Don’t publish photos of suspected criminals on social media, says police

Police spokesman Captain Daniel Mavimebela Photo: Supplied

Members of the public shouldn’t post photos of suspected criminals on social media or the Internet.
This was the message from the police following an incident in which snapshots of CCTV footage of a
suspected car thief were distributed on social media.

“The continued reckless publishing of photographs of arrested suspects and/or wanted persons,
especially on social media can have severe consequences,” said police spokesman Captain Daniel
Mavimbela.

Mavimbela referred to a recent case in which a man was acquitted by the courts after arguing that
his conviction was based on a prejudicial identity parade since his pictures were all over social media
before the parade.

“Therefore, not only does this practice jeopardise investigation of cases, people could also end up in
prison, or with criminal records, wittingly or unwittingly,” said Mavimbela.

In the latest incident, a resident from the east of Pretoria shared snapshots on social media
platforms about a suspect who allegedly stole the resident’s laptop from his car. The suspect
allegedly works for a crime syndicate.

The resident warned shoppers to be careful when leaving their vehicles at shopping centres.
“This syndicate travels between centres and remote jams vehicles.”

Also read: Sunnyside ‘social media kidnapper’ out of bail again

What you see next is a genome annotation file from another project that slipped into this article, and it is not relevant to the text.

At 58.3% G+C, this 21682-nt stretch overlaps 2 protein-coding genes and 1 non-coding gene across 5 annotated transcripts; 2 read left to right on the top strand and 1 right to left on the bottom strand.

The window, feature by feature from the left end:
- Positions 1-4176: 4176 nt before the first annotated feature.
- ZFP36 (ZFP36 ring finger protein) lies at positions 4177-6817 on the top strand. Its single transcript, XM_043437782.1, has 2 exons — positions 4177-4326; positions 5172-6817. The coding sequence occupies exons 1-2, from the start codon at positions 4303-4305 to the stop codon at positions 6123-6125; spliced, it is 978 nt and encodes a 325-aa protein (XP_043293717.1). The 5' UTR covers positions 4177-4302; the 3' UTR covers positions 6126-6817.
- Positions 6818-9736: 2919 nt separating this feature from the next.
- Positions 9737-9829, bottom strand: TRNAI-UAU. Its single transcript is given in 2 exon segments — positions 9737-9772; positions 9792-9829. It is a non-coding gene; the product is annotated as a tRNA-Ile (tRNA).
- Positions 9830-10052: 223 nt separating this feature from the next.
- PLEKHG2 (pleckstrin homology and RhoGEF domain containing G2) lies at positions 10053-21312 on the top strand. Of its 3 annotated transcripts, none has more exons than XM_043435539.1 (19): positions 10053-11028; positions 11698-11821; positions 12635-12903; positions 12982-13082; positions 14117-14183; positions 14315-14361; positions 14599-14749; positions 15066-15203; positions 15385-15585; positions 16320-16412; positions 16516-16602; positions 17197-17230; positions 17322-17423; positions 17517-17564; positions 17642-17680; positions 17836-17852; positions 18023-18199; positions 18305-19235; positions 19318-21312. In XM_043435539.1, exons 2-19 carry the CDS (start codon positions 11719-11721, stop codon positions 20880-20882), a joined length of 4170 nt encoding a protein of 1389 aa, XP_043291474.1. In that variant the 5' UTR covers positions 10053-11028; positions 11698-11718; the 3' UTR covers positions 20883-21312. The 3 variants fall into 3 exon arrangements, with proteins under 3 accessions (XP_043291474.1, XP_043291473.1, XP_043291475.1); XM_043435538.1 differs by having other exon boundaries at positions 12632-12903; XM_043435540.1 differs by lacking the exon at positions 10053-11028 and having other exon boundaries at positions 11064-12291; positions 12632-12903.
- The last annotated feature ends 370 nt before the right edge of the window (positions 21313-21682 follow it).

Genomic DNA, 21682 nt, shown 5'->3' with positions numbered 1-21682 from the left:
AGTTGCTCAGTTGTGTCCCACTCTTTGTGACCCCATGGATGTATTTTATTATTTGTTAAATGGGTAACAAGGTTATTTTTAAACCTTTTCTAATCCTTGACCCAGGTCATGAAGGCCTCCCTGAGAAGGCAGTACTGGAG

“He followed me into the shop after remote jamming my vehicle. Then he turned around to take my
laptop and other valuable items from my car.”

Staff members at the shopping centre claimed the suspect lives in the Equestria area.
Mavimbela also said that sharing such photographs on the Internet and social media is against the
law.

According to the South African Police Service Act of 1995 “no person may, without the written
permission of the national or provincial commissioner, publish a photograph or sketch of a person
who is suspected of having committed an offence.”

Any person who publishes such a photograph or sketch “shall be guilty of an offence and liable on
conviction to a fine or to imprisonment for a period not exceeding 12 months.”

Should people be in possession of photographs or video clips of suspects or crime scenes, they
should rather consult with the SAPS before publishing them on the web, Mavimbela told Rekord.

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  AUTHOR
Jason Milford
Journalist

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